That Solves the AAUP Mystery…

Back in April, Martin Kramer pointed out a line in Joseph Massad’s defense statement that implied that he had the backing of the American Association of University Professors:

The Middle East Studies Association’s Academic Freedom Committee also issued a letter defending my academic freedom, as did the American Association of University Professors (AAUP), the New York chapter of the American Civil Liberties Union (ACLU), and the American-Arab Anti-Discrimination Committee.

Kramer then brought to our attention that the AAUP sent president Bollinger of Columbia two letters, but those letters were never made public. This was especially important because the AAUP was the one outside organization that actually had the power to cow Columbia.
Now we can discern what they said. Joan Wallach Scott, who served on the AAUP’s Committee A on Academic Freedom and Tenure since 1993 said the following in an interview referencing a report they put out (this will be a long one):

In the report, we commented on the fact that things were better than we had expected them to be. Although there had been some incidents that caused concern (the firing of Sami Al-Arian at the University of South Florida was the gravest of these), there were also good examples of administrators acting to uphold the principles of academic freedom. In the last two years, however, things have changed for the worse, largely because of increased intervention on campuses by outside agitators, most of them acting on behalf of organized lobbies intent on securing support for the policies of the current Israeli regime.
The stated goal of these groups is to remove any pro-Palestinian presence from campuses and to silence all criticism of Israel’s occupation of Gaza and the West Bank . These groups equate any criticism of Israel’s politics with anti-Semitism and with opposition to the existence of the state of Israel —claims that are as irresponsible as they are dishonest, but which seem to command a great deal of uncritical media attention. The result of their actions has been to make invisible the existence of opposition to the Sharon government among Israelis and among American Jews, myself included. They have also created a climate of fear and intimidation on campuses, making the free and open exchange of opposing ideas—the hallmark of the liberal university—difficult if not impossible. Critics of Israel have had their academic credentials challenged, their lives threatened, and their courses invaded. The threat to academic freedom is enormous, as it was during the McCarthy era. And many university administrations are in disarray. Fearful of the impact of bad publicity on donors, alumni, and prospective students, they hesitate to take strong stands against the invaders and instead try to accommodate them. There is no organized counterweight to this powerful lobby, only local resistances, and that bodes ill for the future.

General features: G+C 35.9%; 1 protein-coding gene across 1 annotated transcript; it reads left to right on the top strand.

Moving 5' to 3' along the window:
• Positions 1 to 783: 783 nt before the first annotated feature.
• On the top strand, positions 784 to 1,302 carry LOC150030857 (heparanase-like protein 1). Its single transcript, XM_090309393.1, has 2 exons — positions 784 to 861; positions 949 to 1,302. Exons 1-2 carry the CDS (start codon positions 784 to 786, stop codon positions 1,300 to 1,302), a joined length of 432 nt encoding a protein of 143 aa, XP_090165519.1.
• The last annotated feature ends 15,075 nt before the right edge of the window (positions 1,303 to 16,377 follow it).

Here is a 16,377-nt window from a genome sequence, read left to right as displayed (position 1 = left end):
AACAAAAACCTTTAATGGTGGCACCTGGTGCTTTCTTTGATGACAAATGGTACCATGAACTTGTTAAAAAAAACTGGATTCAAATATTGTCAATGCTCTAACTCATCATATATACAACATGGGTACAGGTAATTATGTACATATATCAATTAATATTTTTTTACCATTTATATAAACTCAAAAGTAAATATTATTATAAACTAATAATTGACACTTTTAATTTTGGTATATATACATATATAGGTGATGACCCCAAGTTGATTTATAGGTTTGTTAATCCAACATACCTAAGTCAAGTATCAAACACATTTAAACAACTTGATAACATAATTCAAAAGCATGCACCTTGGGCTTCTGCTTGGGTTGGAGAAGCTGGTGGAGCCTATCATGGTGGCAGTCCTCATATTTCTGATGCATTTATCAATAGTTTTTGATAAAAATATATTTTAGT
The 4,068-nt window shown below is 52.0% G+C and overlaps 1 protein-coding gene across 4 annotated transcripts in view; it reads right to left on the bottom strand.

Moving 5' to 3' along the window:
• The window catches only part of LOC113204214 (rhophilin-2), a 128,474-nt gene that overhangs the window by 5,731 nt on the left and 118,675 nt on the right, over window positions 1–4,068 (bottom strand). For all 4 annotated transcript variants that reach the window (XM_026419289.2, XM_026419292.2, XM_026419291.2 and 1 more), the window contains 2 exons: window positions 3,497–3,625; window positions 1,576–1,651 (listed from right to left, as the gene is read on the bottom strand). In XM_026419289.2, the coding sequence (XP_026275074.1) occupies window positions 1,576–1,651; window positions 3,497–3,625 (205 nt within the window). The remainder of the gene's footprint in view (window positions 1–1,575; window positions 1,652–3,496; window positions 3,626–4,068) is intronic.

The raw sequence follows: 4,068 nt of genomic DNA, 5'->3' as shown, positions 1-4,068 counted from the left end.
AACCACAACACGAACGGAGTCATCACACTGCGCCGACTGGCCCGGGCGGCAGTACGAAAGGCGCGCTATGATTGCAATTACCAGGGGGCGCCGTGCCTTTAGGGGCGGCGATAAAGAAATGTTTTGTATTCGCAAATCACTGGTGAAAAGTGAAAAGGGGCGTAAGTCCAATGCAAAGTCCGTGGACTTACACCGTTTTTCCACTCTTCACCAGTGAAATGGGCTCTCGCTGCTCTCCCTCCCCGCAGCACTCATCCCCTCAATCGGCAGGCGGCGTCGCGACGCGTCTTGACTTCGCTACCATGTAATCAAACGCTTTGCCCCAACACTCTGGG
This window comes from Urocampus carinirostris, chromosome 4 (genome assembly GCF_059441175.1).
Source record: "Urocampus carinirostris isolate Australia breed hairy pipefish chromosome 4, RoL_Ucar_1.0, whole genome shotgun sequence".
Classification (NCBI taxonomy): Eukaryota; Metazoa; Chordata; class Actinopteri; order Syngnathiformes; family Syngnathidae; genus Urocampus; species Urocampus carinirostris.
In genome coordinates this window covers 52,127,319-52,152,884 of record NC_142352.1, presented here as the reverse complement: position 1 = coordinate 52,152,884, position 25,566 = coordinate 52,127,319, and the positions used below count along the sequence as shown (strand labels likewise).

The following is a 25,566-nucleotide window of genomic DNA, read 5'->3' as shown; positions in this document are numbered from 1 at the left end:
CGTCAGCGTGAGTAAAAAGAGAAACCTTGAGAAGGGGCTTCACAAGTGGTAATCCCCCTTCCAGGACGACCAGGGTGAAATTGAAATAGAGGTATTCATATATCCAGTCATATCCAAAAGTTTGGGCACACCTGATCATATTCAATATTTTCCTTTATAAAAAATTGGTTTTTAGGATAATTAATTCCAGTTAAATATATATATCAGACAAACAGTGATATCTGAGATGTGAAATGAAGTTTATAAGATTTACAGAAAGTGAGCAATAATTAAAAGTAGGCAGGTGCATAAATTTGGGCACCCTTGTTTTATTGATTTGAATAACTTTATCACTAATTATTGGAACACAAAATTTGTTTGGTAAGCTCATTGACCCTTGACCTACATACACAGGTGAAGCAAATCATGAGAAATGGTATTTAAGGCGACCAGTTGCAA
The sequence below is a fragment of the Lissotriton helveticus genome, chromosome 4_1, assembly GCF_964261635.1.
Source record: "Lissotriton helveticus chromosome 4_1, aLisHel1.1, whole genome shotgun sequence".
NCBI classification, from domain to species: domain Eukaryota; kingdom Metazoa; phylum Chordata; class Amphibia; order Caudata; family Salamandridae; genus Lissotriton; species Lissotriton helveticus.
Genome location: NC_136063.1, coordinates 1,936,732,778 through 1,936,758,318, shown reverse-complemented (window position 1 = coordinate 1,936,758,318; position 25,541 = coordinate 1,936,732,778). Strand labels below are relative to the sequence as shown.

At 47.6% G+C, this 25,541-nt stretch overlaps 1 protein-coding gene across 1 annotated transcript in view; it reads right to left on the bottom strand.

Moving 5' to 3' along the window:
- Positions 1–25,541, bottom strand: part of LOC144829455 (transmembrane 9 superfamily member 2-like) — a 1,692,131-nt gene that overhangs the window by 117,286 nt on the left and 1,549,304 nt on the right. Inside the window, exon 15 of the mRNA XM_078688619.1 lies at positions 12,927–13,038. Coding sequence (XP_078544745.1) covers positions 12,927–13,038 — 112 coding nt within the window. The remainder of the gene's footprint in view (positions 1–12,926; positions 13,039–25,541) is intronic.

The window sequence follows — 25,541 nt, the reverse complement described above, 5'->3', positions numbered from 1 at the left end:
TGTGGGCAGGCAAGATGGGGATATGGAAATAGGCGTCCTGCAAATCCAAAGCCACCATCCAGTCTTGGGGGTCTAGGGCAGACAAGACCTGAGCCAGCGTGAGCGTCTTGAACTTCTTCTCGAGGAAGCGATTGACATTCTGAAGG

So there we have it: before the Columbia case even was known to them, they passed judgment. Hell, if they’d defend Sami al-Arian–who stands to be indicted for aiding terrorist groups and yet would like to defend his academic freedom to do so on the grounds that he is a computer science professor–they’d certainly defend Massad, who did not actively call for the murder of his students; he simply verbally abused them, and used his position of power to indoctrinate and silence dissenting opinions, that’s all. Funny–our critics always claimed that we were “calling any criticism of Israel anti-Semitism.” That’s false, and I think what they really meant to say was that they think that any anti-Semitism is really only criticism of Israel.

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